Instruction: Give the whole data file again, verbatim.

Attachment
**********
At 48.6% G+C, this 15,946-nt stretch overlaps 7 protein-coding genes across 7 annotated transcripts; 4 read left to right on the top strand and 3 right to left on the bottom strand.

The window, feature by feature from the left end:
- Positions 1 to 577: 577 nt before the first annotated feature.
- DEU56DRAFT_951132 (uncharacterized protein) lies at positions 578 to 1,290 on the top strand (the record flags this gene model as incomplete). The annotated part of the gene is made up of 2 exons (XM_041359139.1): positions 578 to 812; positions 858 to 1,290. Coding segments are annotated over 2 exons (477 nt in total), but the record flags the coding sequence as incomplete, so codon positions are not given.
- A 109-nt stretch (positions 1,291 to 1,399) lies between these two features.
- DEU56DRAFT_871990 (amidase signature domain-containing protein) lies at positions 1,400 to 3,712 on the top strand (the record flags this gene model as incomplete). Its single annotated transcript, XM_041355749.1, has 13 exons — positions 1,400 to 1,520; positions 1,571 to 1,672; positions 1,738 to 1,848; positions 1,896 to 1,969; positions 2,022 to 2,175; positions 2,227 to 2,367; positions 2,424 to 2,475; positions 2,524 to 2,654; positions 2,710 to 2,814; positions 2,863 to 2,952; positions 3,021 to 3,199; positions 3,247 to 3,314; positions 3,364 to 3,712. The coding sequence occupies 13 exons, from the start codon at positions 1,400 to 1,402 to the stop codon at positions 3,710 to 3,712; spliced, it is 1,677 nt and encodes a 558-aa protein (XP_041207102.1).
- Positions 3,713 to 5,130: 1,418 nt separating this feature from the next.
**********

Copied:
At 48.6% G+C, this 15,946-nt stretch overlaps 7 protein-coding genes across 7 annotated transcripts; 4 read left to right on the top strand and 3 right to left on the bottom strand.

The window, feature by feature from the left end:
- Positions 1 to 577: 577 nt before the first annotated feature.
- DEU56DRAFT_951132 (uncharacterized protein) lies at positions 578 to 1,290 on the top strand (the record flags this gene model as incomplete). The annotated part of the gene is made up of 2 exons (XM_041359139.1): positions 578 to 812; positions 858 to 1,290. Coding segments are annotated over 2 exons (477 nt in total), but the record flags the coding sequence as incomplete, so codon positions are not given.
- A 109-nt stretch (positions 1,291 to 1,399) lies between these two features.
- DEU56DRAFT_871990 (amidase signature domain-containing protein) lies at positions 1,400 to 3,712 on the top strand (the record flags this gene model as incomplete). Its single annotated transcript, XM_041355749.1, has 13 exons — positions 1,400 to 1,520; positions 1,571 to 1,672; positions 1,738 to 1,848; positions 1,896 to 1,969; positions 2,022 to 2,175; positions 2,227 to 2,367; positions 2,424 to 2,475; positions 2,524 to 2,654; positions 2,710 to 2,814; positions 2,863 to 2,952; positions 3,021 to 3,199; positions 3,247 to 3,314; positions 3,364 to 3,712. The coding sequence occupies 13 exons, from the start codon at positions 1,400 to 1,402 to the stop codon at positions 3,710 to 3,712; spliced, it is 1,677 nt and encodes a 558-aa protein (XP_041207102.1).
- Positions 3,713 to 5,130: 1,418 nt separating this feature from the next.